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What's In A Name?

Post card from another era of mobile home marketing.

Post card from another era of mobile home marketing.

It’s a mobile home! No, it’s manufactured! Wait, is it modular?

Mobile, manufactured, and modular tend to be used interchangeably when talking about pre-fabricated houses (that is to say, homes that are built off-site in a factory and then transported and set on their location). And two of them actually can be used to describe the same sort of house, while the third term is different.

Would you like to hazard a guess at which two are the same?

If you said “mobile and manufactured,” you are correct. Mobile home is the term used pre-1976 to describe a home built in a factory that could be set but with the possibility of somewhat easily being moved at a later time. As their popularity increased (they are an incredibly affordable way for someone to own their own home), the Department of Housing and Urban Development updated their regulations regarding the building of these homes to ensure quality and safety. The name of these homes was changed to “manufactured” in order to delineate homes that had been built according to the new code set forth by HUD. Pre-1976 styles of this home are still referred to as “mobile.”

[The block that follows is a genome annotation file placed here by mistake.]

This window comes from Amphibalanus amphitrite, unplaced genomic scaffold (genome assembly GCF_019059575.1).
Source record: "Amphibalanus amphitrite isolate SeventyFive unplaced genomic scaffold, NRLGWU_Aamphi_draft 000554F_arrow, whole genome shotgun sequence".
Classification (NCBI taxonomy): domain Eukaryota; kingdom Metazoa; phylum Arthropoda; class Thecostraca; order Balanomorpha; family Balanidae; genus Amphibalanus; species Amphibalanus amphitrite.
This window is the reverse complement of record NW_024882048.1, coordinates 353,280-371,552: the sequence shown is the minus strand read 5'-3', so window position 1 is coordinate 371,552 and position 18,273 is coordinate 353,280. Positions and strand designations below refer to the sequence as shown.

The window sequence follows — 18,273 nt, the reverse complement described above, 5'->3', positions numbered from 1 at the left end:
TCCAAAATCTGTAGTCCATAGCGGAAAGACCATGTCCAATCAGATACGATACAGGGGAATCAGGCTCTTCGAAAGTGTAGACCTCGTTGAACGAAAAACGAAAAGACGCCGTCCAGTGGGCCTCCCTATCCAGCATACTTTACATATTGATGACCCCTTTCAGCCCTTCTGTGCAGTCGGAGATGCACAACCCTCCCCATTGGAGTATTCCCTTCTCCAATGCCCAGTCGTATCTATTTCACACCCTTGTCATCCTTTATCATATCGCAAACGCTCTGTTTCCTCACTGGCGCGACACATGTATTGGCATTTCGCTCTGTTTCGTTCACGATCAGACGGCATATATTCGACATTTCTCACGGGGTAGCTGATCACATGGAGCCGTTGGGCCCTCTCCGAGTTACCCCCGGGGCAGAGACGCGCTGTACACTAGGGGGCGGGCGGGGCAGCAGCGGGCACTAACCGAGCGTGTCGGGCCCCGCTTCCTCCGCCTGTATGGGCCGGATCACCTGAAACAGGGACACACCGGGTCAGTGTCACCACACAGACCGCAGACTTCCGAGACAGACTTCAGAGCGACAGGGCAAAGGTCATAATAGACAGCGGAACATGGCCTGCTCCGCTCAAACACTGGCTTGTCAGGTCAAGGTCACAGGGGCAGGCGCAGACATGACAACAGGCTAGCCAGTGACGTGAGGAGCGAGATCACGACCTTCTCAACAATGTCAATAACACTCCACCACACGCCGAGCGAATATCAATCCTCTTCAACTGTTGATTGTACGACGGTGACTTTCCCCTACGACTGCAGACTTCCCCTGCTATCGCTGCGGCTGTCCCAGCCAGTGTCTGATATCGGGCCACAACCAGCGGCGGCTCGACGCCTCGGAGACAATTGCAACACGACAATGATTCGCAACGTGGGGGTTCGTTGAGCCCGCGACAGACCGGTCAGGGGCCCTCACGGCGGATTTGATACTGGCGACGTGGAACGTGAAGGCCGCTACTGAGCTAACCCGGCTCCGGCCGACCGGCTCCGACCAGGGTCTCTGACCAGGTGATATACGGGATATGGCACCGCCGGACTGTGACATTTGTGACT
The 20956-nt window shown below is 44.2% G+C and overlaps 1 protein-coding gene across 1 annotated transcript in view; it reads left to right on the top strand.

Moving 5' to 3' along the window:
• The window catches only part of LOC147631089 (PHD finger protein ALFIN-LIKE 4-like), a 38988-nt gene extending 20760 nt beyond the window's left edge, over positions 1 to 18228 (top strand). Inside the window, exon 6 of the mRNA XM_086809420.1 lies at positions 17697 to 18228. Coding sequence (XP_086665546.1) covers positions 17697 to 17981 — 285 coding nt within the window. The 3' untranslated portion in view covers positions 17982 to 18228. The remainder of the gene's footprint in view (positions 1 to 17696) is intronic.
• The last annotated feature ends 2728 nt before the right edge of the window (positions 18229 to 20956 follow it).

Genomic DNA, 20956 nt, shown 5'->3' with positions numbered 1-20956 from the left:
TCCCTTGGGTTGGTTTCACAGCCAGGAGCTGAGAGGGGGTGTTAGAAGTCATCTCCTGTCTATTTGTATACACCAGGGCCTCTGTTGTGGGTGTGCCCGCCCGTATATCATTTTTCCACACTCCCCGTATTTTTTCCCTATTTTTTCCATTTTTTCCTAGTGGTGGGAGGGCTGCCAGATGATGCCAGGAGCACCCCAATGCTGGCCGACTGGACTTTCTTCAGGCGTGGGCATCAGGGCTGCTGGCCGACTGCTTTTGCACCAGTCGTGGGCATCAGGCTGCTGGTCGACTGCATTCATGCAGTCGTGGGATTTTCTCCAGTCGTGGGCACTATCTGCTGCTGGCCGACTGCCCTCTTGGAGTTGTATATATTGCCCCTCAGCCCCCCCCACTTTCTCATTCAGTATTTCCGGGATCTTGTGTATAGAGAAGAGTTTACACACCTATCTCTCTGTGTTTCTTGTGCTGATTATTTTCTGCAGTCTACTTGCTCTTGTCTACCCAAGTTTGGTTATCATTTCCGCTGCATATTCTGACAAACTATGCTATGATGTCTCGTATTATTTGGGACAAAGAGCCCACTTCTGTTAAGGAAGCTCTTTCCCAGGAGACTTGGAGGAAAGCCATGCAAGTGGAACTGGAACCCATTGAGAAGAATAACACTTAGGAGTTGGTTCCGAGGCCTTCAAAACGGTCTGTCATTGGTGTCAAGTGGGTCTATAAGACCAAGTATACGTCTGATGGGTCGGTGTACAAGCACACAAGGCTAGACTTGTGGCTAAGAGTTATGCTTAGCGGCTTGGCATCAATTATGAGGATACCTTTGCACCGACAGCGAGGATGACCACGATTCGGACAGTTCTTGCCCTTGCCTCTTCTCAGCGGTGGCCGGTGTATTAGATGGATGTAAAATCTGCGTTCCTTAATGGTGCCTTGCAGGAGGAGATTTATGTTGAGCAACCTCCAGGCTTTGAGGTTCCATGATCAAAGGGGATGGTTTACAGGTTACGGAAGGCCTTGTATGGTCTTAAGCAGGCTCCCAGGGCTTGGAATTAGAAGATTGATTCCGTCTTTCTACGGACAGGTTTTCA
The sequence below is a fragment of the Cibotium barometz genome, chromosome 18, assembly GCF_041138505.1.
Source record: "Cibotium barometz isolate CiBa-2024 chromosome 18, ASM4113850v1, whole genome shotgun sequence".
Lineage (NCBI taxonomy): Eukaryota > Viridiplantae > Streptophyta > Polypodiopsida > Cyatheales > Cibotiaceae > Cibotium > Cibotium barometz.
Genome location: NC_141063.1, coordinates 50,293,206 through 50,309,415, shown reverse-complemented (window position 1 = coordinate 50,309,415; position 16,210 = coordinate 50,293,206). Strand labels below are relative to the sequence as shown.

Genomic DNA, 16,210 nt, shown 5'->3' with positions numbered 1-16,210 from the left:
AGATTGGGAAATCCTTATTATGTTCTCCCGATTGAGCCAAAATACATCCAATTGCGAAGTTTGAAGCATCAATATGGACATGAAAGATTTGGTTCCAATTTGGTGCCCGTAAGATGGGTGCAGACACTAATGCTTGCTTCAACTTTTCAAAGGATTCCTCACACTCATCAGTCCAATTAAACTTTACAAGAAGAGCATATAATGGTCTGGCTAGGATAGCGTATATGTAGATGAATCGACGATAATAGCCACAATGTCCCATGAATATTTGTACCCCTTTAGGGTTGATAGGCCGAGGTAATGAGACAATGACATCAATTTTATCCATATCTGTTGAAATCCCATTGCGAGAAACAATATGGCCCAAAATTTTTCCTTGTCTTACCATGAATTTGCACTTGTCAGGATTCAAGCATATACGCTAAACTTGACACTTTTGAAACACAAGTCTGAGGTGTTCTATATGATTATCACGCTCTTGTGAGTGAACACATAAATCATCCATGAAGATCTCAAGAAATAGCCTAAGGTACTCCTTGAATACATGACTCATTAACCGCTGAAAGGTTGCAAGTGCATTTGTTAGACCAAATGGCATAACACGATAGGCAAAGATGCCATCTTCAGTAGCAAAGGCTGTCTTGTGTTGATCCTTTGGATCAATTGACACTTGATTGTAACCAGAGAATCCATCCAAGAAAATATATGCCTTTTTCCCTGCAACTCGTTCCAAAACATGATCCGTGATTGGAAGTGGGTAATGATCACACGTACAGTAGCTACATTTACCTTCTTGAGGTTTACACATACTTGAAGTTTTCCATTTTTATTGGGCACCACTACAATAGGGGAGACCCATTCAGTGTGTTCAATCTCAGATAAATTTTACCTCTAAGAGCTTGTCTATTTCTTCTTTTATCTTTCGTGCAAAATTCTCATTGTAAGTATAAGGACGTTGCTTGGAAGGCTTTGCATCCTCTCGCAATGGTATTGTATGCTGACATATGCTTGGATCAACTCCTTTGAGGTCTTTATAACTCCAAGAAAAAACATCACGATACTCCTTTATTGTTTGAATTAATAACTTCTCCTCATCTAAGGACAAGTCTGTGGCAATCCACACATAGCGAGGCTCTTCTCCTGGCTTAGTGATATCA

Manufactured homes are built in a factory – now with stricter codes and regulations to ensure their safety and durability – and then transported to their set location. They are built as one piece, and while they can be set on a basement, more often they are placed on a solid foundation, metal piers, or wooden pillars. These days, manufactured homes tend not to be moved frequently but there are special contractors who can pick them up and place them elsewhere.

So then what is modular?

Modular homes are also built off-site in a factory. Yet modular homes are built in multiple pieces, meaning the range of customization options is (almost) endless. Once transported to their designated site, the pieces are set next to and layered on top of each other to create the full home. After all the pieces are joined, modular homes often end up looking exactly like stick-built houses. The only true indicator that you are in a modular home one of the walls in the house is extra thick. Depending on the floor plan, it might take some sleuthing to find!

The bottom line is this: mobile and manufactured homes are, in effect, vehicles, while modular homes are, truly, HOUSES. This distinction means that a mobile/manufactured home need not meet the same strict regulatory, code, and performance standards of structural homes, but a modular home does – and then some.  In the case of BrightBuilt Home’s High Performance wall assembly, our homes – built in modules - are particularly robust and high quality homes. They are built in a protected environment so they arrive to the site weather-tight and ready to endure all the wind, rain, freezing, scorching, and raw elements that the environment can dish out.

First floor modules of a modular-built BrightBuilt Home coming together on set day. Two second-floor modules were set above these, for a completed 4 bedroom, 3 1/2 bath, 2900 square foot home.

First floor modules of a modular-built BrightBuilt Home coming together on set day. Two second-floor modules were set above these, for a completed 4 bedroom, 3 1/2 bath, 2900 square foot home.